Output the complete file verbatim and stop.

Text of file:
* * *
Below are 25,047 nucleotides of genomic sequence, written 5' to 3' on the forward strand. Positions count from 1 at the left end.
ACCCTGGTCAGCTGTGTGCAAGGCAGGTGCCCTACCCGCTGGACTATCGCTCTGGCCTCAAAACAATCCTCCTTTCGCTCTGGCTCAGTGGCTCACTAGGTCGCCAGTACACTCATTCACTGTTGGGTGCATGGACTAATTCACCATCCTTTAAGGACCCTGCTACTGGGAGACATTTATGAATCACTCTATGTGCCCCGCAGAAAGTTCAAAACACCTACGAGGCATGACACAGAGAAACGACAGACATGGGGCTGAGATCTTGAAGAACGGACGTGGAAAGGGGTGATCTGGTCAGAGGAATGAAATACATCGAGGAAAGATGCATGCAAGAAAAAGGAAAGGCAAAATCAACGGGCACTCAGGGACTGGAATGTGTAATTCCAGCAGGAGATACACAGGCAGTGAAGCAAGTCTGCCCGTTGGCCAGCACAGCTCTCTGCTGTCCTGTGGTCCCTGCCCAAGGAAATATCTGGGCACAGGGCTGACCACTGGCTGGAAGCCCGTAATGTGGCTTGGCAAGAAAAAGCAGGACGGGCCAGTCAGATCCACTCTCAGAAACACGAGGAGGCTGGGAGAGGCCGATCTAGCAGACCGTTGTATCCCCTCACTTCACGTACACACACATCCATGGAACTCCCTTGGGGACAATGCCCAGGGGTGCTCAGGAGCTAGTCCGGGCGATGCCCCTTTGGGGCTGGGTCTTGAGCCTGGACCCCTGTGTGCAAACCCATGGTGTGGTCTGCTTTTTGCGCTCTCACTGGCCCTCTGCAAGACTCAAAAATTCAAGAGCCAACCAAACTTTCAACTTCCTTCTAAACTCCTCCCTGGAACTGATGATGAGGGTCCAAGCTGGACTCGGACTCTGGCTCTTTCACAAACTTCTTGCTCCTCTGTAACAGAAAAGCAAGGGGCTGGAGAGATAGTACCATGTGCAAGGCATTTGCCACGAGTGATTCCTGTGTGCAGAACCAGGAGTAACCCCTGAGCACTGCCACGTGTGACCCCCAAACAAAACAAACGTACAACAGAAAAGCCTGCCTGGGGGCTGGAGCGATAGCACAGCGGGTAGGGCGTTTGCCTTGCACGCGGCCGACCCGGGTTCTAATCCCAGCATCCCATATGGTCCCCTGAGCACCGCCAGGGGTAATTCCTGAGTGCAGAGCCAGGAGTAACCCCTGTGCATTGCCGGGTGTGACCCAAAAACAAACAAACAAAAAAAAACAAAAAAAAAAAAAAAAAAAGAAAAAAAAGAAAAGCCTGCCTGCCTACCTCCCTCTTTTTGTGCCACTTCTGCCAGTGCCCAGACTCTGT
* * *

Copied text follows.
Below are 25,047 nucleotides of genomic sequence, written 5' to 3' on the forward strand. Positions count from 1 at the left end.
ACCCTGGTCAGCTGTGTGCAAGGCAGGTGCCCTACCCGCTGGACTATCGCTCTGGCCTCAAAACAATCCTCCTTTCGCTCTGGCTCAGTGGCTCACTAGGTCGCCAGTACACTCATTCACTGTTGGGTGCATGGACTAATTCACCATCCTTTAAGGACCCTGCTACTGGGAGACATTTATGAATCACTCTATGTGCCCCGCAGAAAGTTCAAAACACCTACGAGGCATGACACAGAGAAACGACAGACATGGGGCTGAGATCTTGAAGAACGGACGTGGAAAGGGGTGATCTGGTCAGAGGAATGAAATACATCGAGGAAAGATGCATGCAAGAAAAAGGAAAGGCAAAATCAACGGGCACTCAGGGACTGGAATGTGTAATTCCAGCAGGAGATACACAGGCAGTGAAGCAAGTCTGCCCGTTGGCCAGCACAGCTCTCTGCTGTCCTGTGGTCCCTGCCCAAGGAAATATCTGGGCACAGGGCTGACCACTGGCTGGAAGCCCGTAATGTGGCTTGGCAAGAAAAAGCAGGACGGGCCAGTCAGATCCACTCTCAGAAACACGAGGAGGCTGGGAGAGGCCGATCTAGCAGACCGTTGTATCCCCTCACTTCACGTACACACACATCCATGGAACTCCCTTGGGGACAATGCCCAGGGGTGCTCAGGAGCTAGTCCGGGCGATGCCCCTTTGGGGCTGGGTCTTGAGCCTGGACCCCTGTGTGCAAACCCATGGTGTGGTCTGCTTTTTGCGCTCTCACTGGCCCTCTGCAAGACTCAAAAATTCAAGAGCCAACCAAACTTTCAACTTCCTTCTAAACTCCTCCCTGGAACTGATGATGAGGGTCCAAGCTGGACTCGGACTCTGGCTCTTTCACAAACTTCTTGCTCCTCTGTAACAGAAAAGCAAGGGGCTGGAGAGATAGTACCATGTGCAAGGCATTTGCCACGAGTGATTCCTGTGTGCAGAACCAGGAGTAACCCCTGAGCACTGCCACGTGTGACCCCCAAACAAAACAAACGTACAACAGAAAAGCCTGCCTGGGGGCTGGAGCGATAGCACAGCGGGTAGGGCGTTTGCCTTGCACGCGGCCGACCCGGGTTCTAATCCCAGCATCCCATATGGTCCCCTGAGCACCGCCAGGGGTAATTCCTGAGTGCAGAGCCAGGAGTAACCCCTGTGCATTGCCGGGTGTGACCCAAAAACAAACAAACAAAAAAAAACAAAAAAAAAAAAAAAAAAAGAAAAAAAAGAAAAGCCTGCCTGCCTACCTCCCTCTTTTTGTGCCACTTCTGCCAGTGCCCAGACTCTGT